DESPITE vehement protestations from hospitality industry stakeholders and the city itself, the Environmental Affairs Department believes there is a basis for its concern that hotel accommodation prices for UN Cop17 to be held in Durban have been unjustifiably inflated.
And Tourism Minister Marthinus van Schalkwyk has been asked to establish the validity of the concern and, if justified, how widespread such abuse is.
Blessing Manale, deputy director-general of communications in the Environmental Affairs department, who confirmed the inquiry would take place, said he was privy to complaints over accommodation costs from “all over the show”.
Manale said representatives from certain African countries had been among those who deemed the hotel costs in Durban unaffordable.
And although a government source had previously revealed that such concerns were shared by the International Relations Department, the department’s spokesman, Clayson Monyela, said delegates were not being ripped off. He said yesterday that he believed accommodation prices were not “extraordinary” when compared to other conferences of this nature and previous UN climate change talks. Last week, 10 000 rooms had been snapped up, he said.
The Mercury reported last week that eThekwini mayor James Nxumalo had urged hoteliers not to overcharge delegates, following reports that some had doubled their prices.
The consensus among industry authorities was that there were a few “bad apples” operating independently from UN climate change talks accommodation service provider Thompsons Africa. The Federated Hospitality Association of Southern Africa (Fedhasa) said these unscrupulous operators were exploiting the situation and giving the entire sector a bad name.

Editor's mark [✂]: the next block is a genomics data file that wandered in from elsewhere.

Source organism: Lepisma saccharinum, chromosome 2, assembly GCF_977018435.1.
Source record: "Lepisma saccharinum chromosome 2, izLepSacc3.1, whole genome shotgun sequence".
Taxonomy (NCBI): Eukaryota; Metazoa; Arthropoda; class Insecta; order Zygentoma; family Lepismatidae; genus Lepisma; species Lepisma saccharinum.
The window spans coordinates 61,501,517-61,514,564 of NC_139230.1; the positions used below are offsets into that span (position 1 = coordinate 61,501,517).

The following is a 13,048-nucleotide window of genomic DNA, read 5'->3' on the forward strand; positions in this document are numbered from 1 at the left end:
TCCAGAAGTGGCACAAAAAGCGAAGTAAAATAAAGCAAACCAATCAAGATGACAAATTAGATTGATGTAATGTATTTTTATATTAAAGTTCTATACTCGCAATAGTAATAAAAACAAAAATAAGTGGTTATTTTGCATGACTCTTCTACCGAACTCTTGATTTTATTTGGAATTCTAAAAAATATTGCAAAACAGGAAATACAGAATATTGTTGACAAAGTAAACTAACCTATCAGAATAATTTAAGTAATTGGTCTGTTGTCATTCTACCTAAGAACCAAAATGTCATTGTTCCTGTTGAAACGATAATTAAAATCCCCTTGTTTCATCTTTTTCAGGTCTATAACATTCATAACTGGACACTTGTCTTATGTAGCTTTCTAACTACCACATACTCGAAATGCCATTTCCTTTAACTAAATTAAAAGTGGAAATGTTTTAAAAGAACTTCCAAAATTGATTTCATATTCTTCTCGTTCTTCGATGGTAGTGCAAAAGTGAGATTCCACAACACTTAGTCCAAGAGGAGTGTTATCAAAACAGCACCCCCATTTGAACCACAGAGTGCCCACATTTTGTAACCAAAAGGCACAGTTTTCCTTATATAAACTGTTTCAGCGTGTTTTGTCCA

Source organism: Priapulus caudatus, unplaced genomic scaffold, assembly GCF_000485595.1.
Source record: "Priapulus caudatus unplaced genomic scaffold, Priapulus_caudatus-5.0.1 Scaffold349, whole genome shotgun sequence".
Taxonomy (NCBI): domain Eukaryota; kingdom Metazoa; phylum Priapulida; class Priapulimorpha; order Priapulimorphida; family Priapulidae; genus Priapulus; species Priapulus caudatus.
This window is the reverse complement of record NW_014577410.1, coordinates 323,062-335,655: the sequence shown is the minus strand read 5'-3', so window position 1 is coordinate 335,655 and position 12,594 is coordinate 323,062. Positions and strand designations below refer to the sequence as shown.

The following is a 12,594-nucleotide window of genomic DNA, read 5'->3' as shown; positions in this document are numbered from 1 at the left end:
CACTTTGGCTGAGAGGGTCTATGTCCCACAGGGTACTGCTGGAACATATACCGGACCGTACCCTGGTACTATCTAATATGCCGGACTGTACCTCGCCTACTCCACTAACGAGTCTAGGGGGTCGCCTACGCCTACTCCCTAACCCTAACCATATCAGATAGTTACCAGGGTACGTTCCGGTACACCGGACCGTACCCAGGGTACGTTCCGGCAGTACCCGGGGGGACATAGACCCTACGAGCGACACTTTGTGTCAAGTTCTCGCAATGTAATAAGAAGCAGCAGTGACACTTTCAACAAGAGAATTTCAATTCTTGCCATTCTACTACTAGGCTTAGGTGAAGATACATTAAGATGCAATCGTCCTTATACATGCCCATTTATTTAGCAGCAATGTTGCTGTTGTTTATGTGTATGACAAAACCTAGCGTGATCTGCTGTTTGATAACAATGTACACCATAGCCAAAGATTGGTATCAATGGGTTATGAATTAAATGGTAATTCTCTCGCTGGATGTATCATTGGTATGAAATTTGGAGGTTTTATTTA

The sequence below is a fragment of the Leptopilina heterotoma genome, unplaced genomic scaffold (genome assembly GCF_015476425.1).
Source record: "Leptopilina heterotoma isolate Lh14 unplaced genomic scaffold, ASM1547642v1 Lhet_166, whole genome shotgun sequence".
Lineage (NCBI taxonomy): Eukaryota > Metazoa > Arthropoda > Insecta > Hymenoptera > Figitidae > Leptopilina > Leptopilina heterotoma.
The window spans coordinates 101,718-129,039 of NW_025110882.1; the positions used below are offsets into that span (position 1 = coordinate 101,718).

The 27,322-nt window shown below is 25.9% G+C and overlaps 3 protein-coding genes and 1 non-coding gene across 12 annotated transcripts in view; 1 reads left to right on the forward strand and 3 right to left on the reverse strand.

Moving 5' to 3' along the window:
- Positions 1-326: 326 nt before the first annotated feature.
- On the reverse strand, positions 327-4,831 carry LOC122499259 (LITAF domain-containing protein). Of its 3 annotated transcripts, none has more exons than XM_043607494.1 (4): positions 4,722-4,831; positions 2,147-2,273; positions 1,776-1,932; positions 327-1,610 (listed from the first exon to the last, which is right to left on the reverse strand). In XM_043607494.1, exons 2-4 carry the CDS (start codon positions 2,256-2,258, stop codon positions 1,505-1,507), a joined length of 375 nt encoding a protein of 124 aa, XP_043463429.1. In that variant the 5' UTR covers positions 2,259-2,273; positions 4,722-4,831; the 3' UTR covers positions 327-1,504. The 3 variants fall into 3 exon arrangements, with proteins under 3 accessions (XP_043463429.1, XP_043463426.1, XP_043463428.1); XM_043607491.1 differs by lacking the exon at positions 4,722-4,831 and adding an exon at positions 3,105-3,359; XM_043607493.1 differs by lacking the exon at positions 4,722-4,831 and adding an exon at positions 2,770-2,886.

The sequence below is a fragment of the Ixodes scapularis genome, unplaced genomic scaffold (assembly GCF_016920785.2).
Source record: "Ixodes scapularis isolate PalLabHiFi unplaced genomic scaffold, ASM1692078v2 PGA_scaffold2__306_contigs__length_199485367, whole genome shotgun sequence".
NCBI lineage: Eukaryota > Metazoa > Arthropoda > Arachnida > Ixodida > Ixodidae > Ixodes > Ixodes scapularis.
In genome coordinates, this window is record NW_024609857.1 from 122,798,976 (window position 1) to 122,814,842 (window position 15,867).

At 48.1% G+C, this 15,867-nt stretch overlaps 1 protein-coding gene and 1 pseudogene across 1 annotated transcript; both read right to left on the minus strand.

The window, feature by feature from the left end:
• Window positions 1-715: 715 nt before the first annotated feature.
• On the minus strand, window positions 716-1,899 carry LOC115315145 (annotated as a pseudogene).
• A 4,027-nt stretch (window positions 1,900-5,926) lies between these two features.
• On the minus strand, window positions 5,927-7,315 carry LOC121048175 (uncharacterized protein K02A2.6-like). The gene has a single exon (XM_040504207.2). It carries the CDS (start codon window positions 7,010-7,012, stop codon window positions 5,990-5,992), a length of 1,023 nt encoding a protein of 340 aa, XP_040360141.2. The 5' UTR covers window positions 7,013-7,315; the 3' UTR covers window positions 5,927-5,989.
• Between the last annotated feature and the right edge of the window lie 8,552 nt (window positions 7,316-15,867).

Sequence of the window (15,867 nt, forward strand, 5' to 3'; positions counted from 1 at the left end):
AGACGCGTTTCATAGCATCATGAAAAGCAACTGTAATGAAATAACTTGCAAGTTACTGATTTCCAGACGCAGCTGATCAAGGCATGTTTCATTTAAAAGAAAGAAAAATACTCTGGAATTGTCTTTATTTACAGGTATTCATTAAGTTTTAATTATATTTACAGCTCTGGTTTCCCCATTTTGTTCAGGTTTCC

Fedhasa’s CEO Brett Dungan said that while he could not rule out the possibility that certain hotels were “taking chances” and milking the opportunity presented by the UN talks, this was not true of the majority.
He said hotels and the city had agreed on what accommodation fees would be acceptable. Thompsons has denied that its service charge had resulted in prices being pushed up and that the hotels were asking exorbitant amounts.
“For the most part, hotels have provided pricing that is in line with the peak demand period. We believe that the pricing is comparable to other international trade fair periods where there is high concentrated demand on hotel rooms,” said Erica Gardner, the head of Thompsons’ team for the conference.
According to Sue Bannister, deputy head of eThekwini’s strategic projects unit, Thompsons is not being paid to be the official booking agent. The company was earning a fixed 5 percent commission from sales.
“A series of meetings was held with the few hotels that did set charges or booking conditions over and above those recommended,” Bannister said.
Mike Dowsley, chairman of the Durban Chamber of Commerce and Industry’s tourism committee, said he favoured eThekwini’s arrangement with Thompsons, because it decreased the number of “rogue operators” who could try to take advantage of the conference. - The Mercury